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Chaplains Are Key to Life of Knights

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More than 80 Knights of Columbus state and local council chaplains gathered for their annual meeting immediately after the completion of the Supreme Convention in St. Louis. Held August 3, the Chaplains Meeting was chaired by Supreme Chaplain Archbishop William Lori of Baltimore, who called the assembled priests “successors to Father McGivney,” the founder of the Knights of Columbus.

Also speaking at the meeting were Supreme Knight Carl Anderson, Deputy Supreme Knight Patrick Kelly and Dominican Father Jonathan Kalisch, director of chaplains and spiritual development.

The purpose of the meeting was for chaplains to discuss their role as the Order’s spiritual directors and share experiences and ideas on how to develop the spiritual life of Knights and their families.

The supreme knight said that Pope Francis’ document Evangelii Gaudium on the Joy of the Gospel, which speaks of building joyful and radiant fraternal communities, should serve as a guide for Knights and their councils. “That’s who we are,” he said, “That’s who we need to be even more.”

Chaplains should work with council leaders to assure that they are building a fraternal community that will develop the spirituality of each member and attract other men to join, he added.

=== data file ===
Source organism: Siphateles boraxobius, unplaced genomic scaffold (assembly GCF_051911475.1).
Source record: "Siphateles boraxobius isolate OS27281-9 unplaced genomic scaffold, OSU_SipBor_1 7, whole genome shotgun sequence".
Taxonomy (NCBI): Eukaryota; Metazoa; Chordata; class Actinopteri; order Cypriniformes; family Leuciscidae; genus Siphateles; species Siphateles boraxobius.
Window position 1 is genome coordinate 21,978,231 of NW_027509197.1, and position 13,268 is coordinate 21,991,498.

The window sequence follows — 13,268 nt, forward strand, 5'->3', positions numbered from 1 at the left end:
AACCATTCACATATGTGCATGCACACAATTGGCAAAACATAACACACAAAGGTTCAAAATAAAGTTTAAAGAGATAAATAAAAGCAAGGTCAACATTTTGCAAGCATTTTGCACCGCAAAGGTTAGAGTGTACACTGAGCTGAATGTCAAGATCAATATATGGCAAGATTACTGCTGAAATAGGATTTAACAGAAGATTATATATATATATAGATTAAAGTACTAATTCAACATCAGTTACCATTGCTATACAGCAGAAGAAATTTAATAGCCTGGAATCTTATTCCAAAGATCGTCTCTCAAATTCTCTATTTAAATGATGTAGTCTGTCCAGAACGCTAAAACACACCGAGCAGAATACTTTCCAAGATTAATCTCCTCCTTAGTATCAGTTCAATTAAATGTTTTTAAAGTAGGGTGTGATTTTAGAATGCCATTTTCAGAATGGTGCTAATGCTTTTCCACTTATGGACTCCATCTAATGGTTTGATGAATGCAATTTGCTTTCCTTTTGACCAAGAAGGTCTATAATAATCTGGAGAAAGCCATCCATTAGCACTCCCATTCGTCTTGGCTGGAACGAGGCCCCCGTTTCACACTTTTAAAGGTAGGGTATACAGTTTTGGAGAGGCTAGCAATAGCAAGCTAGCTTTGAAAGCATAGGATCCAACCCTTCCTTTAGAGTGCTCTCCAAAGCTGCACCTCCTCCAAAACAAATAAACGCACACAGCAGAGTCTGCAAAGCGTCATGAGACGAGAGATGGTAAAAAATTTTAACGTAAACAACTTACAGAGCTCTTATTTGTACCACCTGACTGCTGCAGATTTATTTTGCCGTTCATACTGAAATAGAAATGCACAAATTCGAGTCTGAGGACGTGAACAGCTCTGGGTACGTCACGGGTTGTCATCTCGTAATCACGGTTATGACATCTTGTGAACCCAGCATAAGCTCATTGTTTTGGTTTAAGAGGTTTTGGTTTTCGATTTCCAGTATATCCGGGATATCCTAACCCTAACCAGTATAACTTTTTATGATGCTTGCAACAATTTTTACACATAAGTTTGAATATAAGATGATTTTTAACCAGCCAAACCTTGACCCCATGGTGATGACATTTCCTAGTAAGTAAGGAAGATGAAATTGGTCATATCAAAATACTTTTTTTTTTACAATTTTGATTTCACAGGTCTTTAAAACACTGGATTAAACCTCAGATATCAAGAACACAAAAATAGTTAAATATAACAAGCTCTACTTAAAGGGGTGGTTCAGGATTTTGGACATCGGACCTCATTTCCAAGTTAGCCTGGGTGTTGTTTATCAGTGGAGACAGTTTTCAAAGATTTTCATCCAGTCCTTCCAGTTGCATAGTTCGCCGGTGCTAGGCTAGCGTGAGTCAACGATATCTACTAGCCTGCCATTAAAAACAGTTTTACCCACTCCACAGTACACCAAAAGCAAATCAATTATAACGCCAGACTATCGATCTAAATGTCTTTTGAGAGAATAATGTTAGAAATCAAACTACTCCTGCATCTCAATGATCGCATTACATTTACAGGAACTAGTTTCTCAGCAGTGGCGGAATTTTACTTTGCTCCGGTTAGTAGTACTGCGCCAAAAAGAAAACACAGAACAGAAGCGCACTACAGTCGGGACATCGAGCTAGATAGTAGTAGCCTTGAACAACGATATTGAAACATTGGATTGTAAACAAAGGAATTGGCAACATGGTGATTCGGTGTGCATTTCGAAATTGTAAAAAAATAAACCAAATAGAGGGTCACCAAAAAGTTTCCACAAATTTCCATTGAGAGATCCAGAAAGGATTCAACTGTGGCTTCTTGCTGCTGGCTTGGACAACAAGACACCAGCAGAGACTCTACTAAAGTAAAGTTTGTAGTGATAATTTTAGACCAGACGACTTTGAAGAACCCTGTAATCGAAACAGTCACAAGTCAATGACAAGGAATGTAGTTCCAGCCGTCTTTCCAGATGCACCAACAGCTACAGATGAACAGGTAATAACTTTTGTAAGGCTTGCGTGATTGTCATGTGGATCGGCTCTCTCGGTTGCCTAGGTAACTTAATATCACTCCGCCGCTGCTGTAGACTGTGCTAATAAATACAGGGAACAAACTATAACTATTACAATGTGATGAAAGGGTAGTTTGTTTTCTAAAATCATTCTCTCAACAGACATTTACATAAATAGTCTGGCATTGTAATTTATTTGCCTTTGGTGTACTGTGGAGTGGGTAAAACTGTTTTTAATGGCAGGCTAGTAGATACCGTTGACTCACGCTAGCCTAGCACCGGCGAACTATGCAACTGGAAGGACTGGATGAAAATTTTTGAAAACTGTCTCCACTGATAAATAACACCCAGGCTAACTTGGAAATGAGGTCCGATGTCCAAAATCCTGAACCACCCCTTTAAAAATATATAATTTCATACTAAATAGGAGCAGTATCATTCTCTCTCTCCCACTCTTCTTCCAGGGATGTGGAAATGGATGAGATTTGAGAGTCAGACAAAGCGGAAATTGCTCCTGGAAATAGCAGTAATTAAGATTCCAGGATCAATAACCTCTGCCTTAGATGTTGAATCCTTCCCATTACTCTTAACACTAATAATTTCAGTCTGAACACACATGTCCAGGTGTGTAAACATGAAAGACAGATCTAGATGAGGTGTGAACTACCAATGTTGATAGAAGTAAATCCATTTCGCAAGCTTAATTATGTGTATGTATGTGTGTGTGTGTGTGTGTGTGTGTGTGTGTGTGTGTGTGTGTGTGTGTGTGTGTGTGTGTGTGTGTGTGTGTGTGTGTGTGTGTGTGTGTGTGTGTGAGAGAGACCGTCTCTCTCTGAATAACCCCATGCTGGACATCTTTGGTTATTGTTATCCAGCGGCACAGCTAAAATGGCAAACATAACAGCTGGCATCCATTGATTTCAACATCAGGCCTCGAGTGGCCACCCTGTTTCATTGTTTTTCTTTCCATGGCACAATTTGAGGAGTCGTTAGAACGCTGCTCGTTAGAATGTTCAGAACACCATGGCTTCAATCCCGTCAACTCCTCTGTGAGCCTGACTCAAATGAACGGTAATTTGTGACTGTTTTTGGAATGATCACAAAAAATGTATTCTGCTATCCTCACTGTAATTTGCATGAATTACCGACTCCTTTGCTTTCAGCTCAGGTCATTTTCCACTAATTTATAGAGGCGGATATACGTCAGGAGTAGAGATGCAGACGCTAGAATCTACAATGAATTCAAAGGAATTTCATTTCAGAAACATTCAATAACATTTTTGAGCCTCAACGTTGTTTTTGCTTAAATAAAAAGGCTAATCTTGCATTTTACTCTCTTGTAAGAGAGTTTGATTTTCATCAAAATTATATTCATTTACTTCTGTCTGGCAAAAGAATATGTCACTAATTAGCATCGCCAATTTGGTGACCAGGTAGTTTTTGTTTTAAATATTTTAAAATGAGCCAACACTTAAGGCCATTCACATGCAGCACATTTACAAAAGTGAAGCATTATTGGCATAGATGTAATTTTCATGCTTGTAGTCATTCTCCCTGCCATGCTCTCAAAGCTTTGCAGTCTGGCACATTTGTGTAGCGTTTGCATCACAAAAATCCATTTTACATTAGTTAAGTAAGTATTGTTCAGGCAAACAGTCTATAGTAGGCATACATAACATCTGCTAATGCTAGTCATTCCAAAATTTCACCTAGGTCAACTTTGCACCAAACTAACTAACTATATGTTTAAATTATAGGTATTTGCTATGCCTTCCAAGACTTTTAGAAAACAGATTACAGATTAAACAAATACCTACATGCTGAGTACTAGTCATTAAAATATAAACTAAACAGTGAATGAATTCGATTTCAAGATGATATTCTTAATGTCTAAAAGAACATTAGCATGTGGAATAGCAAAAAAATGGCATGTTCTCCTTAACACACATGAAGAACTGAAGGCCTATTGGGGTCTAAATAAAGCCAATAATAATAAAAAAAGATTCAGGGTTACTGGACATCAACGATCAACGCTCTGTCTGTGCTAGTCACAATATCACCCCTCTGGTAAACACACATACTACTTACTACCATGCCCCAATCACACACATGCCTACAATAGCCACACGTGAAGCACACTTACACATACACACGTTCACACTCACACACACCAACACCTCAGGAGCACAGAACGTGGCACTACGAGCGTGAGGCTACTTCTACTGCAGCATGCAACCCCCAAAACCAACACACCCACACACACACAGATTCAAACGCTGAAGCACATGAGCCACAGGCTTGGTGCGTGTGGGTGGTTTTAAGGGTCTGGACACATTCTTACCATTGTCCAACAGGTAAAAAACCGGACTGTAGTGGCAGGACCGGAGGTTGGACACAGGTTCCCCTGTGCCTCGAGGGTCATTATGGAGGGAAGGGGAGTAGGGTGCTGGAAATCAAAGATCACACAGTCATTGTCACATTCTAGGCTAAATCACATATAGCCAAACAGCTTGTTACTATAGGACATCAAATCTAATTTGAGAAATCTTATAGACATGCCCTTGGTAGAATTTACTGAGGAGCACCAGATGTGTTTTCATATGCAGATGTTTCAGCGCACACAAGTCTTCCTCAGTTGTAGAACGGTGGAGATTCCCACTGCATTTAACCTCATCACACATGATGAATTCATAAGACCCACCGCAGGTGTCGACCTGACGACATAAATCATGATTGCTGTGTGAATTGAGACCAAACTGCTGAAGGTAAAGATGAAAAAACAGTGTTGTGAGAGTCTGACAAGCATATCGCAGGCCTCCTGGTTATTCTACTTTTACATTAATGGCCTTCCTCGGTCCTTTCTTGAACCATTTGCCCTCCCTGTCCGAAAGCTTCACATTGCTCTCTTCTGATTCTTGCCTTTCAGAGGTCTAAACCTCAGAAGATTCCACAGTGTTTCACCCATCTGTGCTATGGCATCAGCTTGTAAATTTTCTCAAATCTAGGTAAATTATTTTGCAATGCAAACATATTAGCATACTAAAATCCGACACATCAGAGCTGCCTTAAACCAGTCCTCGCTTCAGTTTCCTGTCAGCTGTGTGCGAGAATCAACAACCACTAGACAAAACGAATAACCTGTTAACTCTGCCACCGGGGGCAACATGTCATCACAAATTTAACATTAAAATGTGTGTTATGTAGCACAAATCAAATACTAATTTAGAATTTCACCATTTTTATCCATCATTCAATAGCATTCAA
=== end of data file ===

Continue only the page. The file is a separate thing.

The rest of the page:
Studies have shown, the supreme knight said, that the surest way to transmit the faith to the next generation is for children to see their father pray. Therefore, chaplains should promote the Order’s Building the Domestic Church While Strengthening Your Parish initiative, which encourages men to live out their faith not only in church but also at home and in public, he said.

Archbishop Lori said that although the Knights of Columbus is run by laymen, chaplains should remember that “Father McGivney started the Knights to help families in need. Never forget that the Knights of Columbus was born in the parish, founded by a holy and dedicated parish priest.”

He added, “The most important thing that we can provide to the Order and its councils is pastoral care. Set a tone of faith, a tone of fraternalism. Encourage our brother Knights to be bridge builders among themselves and with pastors and with people in their parishes.”

Father Kalisch began his address with a simple fact. “When councils flourish,” he said, “there is always a strong and involved chaplain.” The role of a chaplain is more than offering a few words at a monthly meeting, he continued. He encouraged chaplains to introduce a spiritual aspect into every council gathering and sponsor regular faith practices such as monthly eucharistic adoration.

Deputy Supreme Knight Kelly spoke about new initiatives, including online spiritual formation resources and the development of a Knights of Columbus digital app, which are designed to attract younger men to the Order.